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through a 30-cm. Vigreux column to remove acetic acid. When tropo-lone begins to distill into the column, the condenser is replaced by a two-necked flask immersed in ice water. With vacuum applied through one neck of this receiver, tropolone distills at 60° (0.1 mm.) and is collected as a crude yellow solid, 66.4 g. (96%). A solution of the impure product in 150 ml. of dichloromethane is diluted with 600 ml. of pentane, 4 g. of activated carbon is added, and the mixture is heated to boiling. After removal of the carbon by filtration, the solution is maintained at
— 20° until crystallization is complete. Tropolone, 53 g. (77%) (Note 9) as white needles, m.p. 50-51°, is collected by filtration. Evaporation of the filtrate to dryness, dissolution of the residue in 800 ml. of pentane, treatment with activated carbon, and cooling to — 20° yields an additional 8g. (12%) of tropolone as pale-yellow crystals, m.p.
1. Freshly opened bottles of dichloroacetyl chloride from Aldrich Chemical Company, Inc., were used. The acid chloride can also be prepared by the dropwise addition of 1 volume of dichloroacetic acid to
2.5 volumes of phthaloyl chloride heated to 140°. After the addition is complete, the solution is vigorously heated and dichloroacetyl chloride,
b.p. 106-108°, is distilled through a 30-cm. column packed with glass beads; the yield is 85%.
2. Cyclopentadiene was prepared by cracking dicyclopentadiene2 of 95% purity purchased from Aldrich Chemical Company, Inc.
3. Technical grade pentane from Fisher Scientific Company was used.
4. Triethylamine from Eastman Organic Chemicals was used without further purification.
5. Faster addition results in some polymerization of the dichloro-ketene which darkens the precipitate.
6. Fractions were analyzed by vapor-phase chromatography (column: 0.3 x 120 cm., 20% SE-52 on Chromosorb P 60/80, 130°, helium flow rate of 60 ml./min.). Retention times of 1.9 minutes for dicyclopentadiene and 4.6 minutes for the 7,7-dichlorobicyclo[3.2.0]hept-2-en-6-one were found.
7. The 7,7-dichlorobicyclo[3.2.0]hept-2-en-6-one has the following spectral characteristics: infrared (neat) cm.-1: 1806 (C=0), 1608 (C=C); proton magnetic resonance (carbon tetrachloride) 8 (multiplicity, num-
ber of protons, assignment): 2.70 (multiplet, 2, CH2), 4.10 (multiplet, 2, bridgehead hydrogens), 5.90 (multiplet, 2, GH=GH).
8. A continuous extractor has been described earlier in this series.3
9. Tropolone has the following spectral characteristics: infrared (KBr pellet) cm.-1: 3210 (OH), 1613 (C=0), 1548 (C=C); proton magnetic resonance (chloroform-d) 8 (multiplicity, number of protons, assignment): 7.33 (multiplet, 5, ring), 8.76 (singlet, 1, OH).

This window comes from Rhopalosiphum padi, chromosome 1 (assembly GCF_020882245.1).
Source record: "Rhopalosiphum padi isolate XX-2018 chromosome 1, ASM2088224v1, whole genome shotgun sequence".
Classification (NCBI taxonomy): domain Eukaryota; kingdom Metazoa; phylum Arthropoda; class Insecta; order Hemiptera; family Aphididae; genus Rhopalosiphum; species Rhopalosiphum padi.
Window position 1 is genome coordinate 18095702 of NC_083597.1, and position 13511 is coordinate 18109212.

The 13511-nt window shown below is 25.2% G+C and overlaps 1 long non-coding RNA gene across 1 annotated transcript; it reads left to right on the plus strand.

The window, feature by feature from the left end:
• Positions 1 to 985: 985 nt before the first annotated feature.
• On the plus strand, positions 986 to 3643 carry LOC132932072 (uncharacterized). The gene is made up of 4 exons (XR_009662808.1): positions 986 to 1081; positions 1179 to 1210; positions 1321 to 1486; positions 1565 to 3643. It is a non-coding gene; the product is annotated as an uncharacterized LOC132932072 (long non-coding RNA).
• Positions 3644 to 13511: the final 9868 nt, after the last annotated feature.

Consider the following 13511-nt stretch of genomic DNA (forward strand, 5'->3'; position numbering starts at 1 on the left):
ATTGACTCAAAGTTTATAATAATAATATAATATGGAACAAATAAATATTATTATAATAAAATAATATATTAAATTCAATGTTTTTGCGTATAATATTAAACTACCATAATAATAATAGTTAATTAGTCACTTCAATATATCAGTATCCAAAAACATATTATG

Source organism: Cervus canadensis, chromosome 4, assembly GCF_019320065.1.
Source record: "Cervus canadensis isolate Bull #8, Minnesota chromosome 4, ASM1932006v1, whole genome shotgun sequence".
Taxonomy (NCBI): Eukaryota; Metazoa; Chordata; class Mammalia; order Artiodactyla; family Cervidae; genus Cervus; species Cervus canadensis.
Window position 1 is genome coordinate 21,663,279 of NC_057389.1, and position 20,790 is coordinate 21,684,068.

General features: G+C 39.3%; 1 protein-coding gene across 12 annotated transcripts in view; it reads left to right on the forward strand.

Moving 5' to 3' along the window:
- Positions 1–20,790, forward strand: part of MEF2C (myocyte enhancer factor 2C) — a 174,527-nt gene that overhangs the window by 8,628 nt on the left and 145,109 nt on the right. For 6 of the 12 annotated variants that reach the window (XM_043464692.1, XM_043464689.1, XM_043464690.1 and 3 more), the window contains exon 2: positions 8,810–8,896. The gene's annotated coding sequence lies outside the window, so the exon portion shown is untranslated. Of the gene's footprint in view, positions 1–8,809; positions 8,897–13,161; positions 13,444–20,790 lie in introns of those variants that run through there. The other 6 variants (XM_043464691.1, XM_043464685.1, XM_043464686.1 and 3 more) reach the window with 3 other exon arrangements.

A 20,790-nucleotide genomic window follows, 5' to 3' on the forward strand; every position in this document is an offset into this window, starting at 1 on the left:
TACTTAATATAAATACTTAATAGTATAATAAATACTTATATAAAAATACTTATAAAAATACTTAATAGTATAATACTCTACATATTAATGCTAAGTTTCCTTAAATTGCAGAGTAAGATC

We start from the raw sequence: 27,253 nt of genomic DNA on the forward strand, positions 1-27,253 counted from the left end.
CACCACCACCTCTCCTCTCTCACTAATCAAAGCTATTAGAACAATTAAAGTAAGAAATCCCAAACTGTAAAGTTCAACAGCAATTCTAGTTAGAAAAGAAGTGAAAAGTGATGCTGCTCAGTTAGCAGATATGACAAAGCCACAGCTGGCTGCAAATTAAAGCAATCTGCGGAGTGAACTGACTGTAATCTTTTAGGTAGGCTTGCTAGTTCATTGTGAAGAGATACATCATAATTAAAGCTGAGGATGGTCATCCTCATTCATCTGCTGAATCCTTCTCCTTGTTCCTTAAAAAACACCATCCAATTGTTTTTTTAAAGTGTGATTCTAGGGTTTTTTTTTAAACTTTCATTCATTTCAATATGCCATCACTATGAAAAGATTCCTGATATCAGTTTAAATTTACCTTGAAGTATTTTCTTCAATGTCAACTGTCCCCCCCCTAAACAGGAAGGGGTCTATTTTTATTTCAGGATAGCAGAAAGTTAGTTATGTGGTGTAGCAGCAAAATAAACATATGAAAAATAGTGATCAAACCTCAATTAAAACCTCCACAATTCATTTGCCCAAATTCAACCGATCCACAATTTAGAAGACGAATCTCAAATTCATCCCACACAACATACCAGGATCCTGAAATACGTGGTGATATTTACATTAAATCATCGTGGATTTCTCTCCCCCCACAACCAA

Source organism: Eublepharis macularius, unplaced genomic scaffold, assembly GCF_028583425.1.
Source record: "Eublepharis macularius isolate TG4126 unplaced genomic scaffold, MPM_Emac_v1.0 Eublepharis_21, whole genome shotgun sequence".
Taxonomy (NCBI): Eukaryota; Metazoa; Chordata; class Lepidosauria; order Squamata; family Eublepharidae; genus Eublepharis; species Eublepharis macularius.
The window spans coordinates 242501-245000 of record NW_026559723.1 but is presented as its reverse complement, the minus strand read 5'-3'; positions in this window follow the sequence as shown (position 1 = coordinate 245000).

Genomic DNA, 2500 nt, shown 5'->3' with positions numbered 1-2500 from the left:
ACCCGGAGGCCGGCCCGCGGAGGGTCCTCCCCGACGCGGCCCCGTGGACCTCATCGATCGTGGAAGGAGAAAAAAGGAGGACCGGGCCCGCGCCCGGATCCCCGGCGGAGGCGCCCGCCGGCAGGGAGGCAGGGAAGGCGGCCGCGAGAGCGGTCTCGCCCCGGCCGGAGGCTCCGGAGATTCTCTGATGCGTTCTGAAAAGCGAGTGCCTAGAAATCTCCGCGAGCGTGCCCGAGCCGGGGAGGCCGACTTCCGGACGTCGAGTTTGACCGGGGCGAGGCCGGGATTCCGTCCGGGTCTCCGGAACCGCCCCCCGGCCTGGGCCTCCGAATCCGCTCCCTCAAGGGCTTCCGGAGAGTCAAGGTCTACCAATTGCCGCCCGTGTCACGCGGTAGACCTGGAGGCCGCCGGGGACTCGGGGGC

Tropolone has been made from 1,2-cycloheptanedione by bromination and reduction,4 and by reaction with N-bromosuccinimide;5 from cyclo-heptanone by bromination, hydrolysis, and reduction;8 from diethyl pimelate by acyloin condensation and bromination;7 from cyclo-heptatriene by permanganate oxidation;8 from 3,5-dihydroxybenzoic acid by a multistep synthesis;9 from 2,3-dimethoxybenzoic acid by a multistep synthesis;10 from tropone by chlorination and hydrolysis,11 by animation with hydrazine and hydrolysis,12 or by photooxidation followed by reduction with thiourea;13 from cyclopentadiene and tetra-fluoroethylene;14 and from cyclopentadiene and dichloroketene.16,16
The present procedure, based on the last method, is relatively simple and uses inexpensive starting materials. Step A exemplifies the 2 + 2 cycloaddition of dichloroketene to an olefin,17-19 and the specific cycloadduct obtained has proved to be a useful intermediate in other syntheses.20-22 Step Â has been the subject of several mechanistic studies,23-26 and its yield has been greatly improved by the isolation technique described above. This synthesis has also been extended to the preparation of various tropolone derivatives.16,23,24,27-30
1. Converse Memorial Laboratory, Harvard University, Cambridge, Mass. 02138.
2. G. Wilkinson, Org. Syn., Coll. Vol. 4, 475 (1963).
3. Note 10 in G. Billek, Org. Syn., Coll. Vol. 5, 630 (1973).
4. J. W. Cook, A. R. Gibb, R. A. Raphael, and A. R. Somerville, J. Ctiem. Soc., 503 (1951).
5. T. Nozoe, S. Seto, Y. Kitahara, M. Kunori, and Y. Nakayama, Proc. Jap. Acad., 26 (7), 38 (I960).
6. T. Nozoe, Y. Kitahara, T. Ando, and S. Maeamune, Proc. Jap. Acad., 27 (8), 415 (1951); T. Nozoe, Y. Kitahara, T. Ando, S. Maeamune, and H. Abe, Sci. Rep. Tohoku Univ., Ser. 1, 36, 166 (1952) [C.A., 49, 11615e (1955)].
7. J. D. Knight and D. J. Cram, J. Amer. Chem. Soc., 73, 4136 (1951).
8. W. von E. Doering and L. H. Knox, J. Amer. Chem. Soc., 73, 828 (1951).
9. E. E. van Tamelen and G. T. Hildahl, J. Amer. Chem. Soc., 78, 4405 (1956).